In addition to White Sox Charities grant support, team members and front office staff volunteer their time and talents with various grant recipients. Below are a few examples of their support from the 2017 season.
Jose Abreu launched the Abreu's Amigos program in 2015 in partnership with Easter Seals. Easter Seals students come to the ballpark as guests of Jose's. While at the game they are given a curriculum to develop social skills in a recreational setting. The program was created as a way for Abreu to share his passion for supporting children with special needs.
Anderson's League of Leaders
Tim Anderson and his wife Bria established the Anderson's League of Leaders program in 2017 - a community outreach program in partnership with Youth Guidance. Youth Guidance specializes in school-based interventions dedicated to student engagement, personal achievement and violence prevention.
White Sox Manager Rick Renteria launched the Club 17 program in 2017, providing inner-city kids the opportunity to enjoy a Major League Baseball game. Kids had the opportunity to meet Renteria, watch batting practice and enjoy the game from VIP seats.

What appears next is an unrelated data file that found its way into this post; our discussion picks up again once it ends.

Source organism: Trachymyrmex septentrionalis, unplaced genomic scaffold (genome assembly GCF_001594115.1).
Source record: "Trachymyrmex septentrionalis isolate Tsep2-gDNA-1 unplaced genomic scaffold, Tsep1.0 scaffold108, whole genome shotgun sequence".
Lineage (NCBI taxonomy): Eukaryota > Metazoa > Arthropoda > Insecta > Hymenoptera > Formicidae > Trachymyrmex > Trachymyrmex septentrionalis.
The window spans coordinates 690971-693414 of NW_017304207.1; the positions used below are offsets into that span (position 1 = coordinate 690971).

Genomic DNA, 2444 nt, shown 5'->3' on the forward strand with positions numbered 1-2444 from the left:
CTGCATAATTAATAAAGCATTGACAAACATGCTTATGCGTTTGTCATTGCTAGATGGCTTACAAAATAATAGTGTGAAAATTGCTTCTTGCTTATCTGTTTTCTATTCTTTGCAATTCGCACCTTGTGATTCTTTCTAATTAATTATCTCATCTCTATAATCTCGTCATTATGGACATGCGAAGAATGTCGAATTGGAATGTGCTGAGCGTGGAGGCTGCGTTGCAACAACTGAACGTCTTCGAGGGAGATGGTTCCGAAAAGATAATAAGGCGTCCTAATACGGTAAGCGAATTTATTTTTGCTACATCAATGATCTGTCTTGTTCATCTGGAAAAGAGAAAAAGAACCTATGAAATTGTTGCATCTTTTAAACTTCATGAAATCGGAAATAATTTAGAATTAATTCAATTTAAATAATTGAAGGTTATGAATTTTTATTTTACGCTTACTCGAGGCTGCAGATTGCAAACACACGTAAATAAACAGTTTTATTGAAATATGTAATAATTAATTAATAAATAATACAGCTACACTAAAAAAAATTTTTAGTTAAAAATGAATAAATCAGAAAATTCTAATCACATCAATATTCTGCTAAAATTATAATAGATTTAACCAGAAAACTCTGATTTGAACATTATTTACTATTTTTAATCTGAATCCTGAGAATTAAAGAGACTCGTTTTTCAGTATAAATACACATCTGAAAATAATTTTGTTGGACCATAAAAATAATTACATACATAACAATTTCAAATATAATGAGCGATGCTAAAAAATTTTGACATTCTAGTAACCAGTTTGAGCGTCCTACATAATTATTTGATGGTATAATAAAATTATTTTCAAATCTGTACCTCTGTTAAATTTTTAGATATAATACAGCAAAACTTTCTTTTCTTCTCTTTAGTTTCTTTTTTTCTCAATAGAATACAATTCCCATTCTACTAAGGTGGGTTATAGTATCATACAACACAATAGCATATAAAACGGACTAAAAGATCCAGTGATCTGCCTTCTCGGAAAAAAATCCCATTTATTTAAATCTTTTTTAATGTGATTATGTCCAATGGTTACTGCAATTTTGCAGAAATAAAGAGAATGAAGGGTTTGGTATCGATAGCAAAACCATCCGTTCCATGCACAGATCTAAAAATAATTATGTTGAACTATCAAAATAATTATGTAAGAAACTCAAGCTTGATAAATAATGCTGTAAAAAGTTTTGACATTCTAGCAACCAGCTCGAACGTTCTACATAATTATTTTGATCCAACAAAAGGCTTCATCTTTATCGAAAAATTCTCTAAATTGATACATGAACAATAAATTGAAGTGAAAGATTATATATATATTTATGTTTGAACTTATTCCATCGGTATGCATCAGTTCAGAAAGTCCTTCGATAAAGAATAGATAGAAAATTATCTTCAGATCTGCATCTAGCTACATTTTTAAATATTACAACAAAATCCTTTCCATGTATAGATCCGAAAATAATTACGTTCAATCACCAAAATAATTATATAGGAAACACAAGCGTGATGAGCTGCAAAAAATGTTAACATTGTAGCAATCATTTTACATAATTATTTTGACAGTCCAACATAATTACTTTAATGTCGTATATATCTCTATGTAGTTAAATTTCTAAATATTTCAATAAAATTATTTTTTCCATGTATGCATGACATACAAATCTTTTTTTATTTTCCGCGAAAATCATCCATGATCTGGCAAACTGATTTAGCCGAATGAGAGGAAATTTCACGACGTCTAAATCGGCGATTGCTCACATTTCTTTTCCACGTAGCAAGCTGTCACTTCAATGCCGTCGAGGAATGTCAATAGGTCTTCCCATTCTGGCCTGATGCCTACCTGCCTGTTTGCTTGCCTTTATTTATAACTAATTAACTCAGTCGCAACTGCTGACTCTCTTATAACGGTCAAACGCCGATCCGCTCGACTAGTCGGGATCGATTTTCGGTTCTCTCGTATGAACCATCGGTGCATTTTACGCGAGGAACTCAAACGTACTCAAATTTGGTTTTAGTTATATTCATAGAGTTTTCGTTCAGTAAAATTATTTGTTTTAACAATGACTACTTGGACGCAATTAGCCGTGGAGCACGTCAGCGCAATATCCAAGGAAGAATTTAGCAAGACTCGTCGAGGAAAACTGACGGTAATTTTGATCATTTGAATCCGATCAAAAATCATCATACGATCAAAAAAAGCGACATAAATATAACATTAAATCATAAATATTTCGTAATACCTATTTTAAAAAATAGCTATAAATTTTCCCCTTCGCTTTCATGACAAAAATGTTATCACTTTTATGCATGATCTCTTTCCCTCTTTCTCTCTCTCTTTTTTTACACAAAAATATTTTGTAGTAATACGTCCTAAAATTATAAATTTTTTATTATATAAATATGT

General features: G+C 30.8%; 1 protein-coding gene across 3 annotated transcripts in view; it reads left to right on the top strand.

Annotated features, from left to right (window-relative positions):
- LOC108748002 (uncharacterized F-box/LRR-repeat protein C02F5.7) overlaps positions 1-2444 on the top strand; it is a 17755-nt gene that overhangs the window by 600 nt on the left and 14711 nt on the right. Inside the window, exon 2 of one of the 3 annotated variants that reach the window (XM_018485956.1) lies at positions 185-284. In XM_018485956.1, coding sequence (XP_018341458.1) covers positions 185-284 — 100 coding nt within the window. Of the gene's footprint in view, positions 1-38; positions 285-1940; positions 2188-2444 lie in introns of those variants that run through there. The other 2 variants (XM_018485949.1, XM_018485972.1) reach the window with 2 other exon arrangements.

Chicago Children's Advocacy Center
White Sox wives cooked and served dinner to Chicago Children's Advocacy Center (CCAC) families throughout the season. Players and their families also donated household items to CCAC at the end of the season.
Lurie Children's Hospital
White Sox players Matt Davidson, Tyler Saladino and Yolmer Sanchez visited pediatric oncology patients at Ann and Robert H. Lurie Children's Hospital before that night's home game. They came armed with gifts for the patients and siblings.
University of Chicago Medicine Comer Children's Hospital
White Sox players Nicky Delmonico, Danny Farquhar, Derek Holland and Mike Pelfrey kicked off Pediatric Cancer Awareness Month with a visit to Comer Children's Hospital. Players visited patients and handed out White Sox gold super hero capes and Love Your Melon beanies.
The White Sox also invited teenage oncology patients for a one-of-a-kind experience at the ballpark for two games this season. The teens watched batting practice from the field and enjoyed the game from a suite. The program was created to give teens the opportunity to enjoy a baseball game without having to worry about their diagnosis. They attended the game without their parents. Doctors and nurses served as chaperones for the game.
Chicagoland and Northwest Indiana Ronald McDonald Houses
White Sox front office members and Volunteer Corps prepared meals at all five Ronald McDonald Houses in the Chicagoland area.
Working in the Schools (WITS)
WITS is a volunteer-powered program that promotes literacy and the love of learning in Chicago Public Schools. White Sox front office staff members volunteer with WITS at McClellan Elementary School in Chicago's Bridgeport neighborhood throughout the school year, reading with and, in many cases, tutoring students every Wednesday morning.